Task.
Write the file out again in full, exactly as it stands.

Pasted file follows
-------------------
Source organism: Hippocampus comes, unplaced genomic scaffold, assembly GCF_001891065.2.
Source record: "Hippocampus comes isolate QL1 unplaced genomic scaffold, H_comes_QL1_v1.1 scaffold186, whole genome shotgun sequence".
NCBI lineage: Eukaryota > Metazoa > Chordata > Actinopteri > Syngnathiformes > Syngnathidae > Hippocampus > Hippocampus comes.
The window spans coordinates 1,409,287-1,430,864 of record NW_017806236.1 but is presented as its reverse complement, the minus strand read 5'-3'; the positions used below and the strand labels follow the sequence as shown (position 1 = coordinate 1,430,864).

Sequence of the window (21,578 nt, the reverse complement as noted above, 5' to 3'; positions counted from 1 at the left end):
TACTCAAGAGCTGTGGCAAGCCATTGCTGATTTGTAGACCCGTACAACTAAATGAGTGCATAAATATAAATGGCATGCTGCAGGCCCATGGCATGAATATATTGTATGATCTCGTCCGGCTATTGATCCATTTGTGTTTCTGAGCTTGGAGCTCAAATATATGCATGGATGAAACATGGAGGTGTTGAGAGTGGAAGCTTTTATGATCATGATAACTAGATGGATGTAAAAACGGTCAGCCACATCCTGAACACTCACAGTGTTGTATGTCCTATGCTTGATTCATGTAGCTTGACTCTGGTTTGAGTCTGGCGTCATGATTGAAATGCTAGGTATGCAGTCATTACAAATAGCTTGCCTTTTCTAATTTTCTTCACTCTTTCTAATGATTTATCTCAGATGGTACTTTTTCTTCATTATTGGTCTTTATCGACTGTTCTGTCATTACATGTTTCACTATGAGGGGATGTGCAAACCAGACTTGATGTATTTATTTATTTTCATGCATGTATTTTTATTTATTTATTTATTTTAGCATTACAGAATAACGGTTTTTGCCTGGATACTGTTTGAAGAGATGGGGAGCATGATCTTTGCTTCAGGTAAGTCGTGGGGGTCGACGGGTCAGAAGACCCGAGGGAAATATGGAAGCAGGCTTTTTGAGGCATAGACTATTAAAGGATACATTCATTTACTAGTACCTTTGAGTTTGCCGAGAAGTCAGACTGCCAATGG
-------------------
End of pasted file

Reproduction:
Source organism: Hippocampus comes, unplaced genomic scaffold, assembly GCF_001891065.2.
Source record: "Hippocampus comes isolate QL1 unplaced genomic scaffold, H_comes_QL1_v1.1 scaffold186, whole genome shotgun sequence".
NCBI lineage: Eukaryota > Metazoa > Chordata > Actinopteri > Syngnathiformes > Syngnathidae > Hippocampus > Hippocampus comes.
The window spans coordinates 1,409,287-1,430,864 of record NW_017806236.1 but is presented as its reverse complement, the minus strand read 5'-3'; the positions used below and the strand labels follow the sequence as shown (position 1 = coordinate 1,430,864).

Sequence of the window (21,578 nt, the reverse complement as noted above, 5' to 3'; positions counted from 1 at the left end):
TACTCAAGAGCTGTGGCAAGCCATTGCTGATTTGTAGACCCGTACAACTAAATGAGTGCATAAATATAAATGGCATGCTGCAGGCCCATGGCATGAATATATTGTATGATCTCGTCCGGCTATTGATCCATTTGTGTTTCTGAGCTTGGAGCTCAAATATATGCATGGATGAAACATGGAGGTGTTGAGAGTGGAAGCTTTTATGATCATGATAACTAGATGGATGTAAAAACGGTCAGCCACATCCTGAACACTCACAGTGTTGTATGTCCTATGCTTGATTCATGTAGCTTGACTCTGGTTTGAGTCTGGCGTCATGATTGAAATGCTAGGTATGCAGTCATTACAAATAGCTTGCCTTTTCTAATTTTCTTCACTCTTTCTAATGATTTATCTCAGATGGTACTTTTTCTTCATTATTGGTCTTTATCGACTGTTCTGTCATTACATGTTTCACTATGAGGGGATGTGCAAACCAGACTTGATGTATTTATTTATTTTCATGCATGTATTTTTATTTATTTATTTATTTTAGCATTACAGAATAACGGTTTTTGCCTGGATACTGTTTGAAGAGATGGGGAGCATGATCTTTGCTTCAGGTAAGTCGTGGGGGTCGACGGGTCAGAAGACCCGAGGGAAATATGGAAGCAGGCTTTTTGAGGCATAGACTATTAAAGGATACATTCATTTACTAGTACCTTTGAGTTTGCCGAGAAGTCAGACTGCCAATGG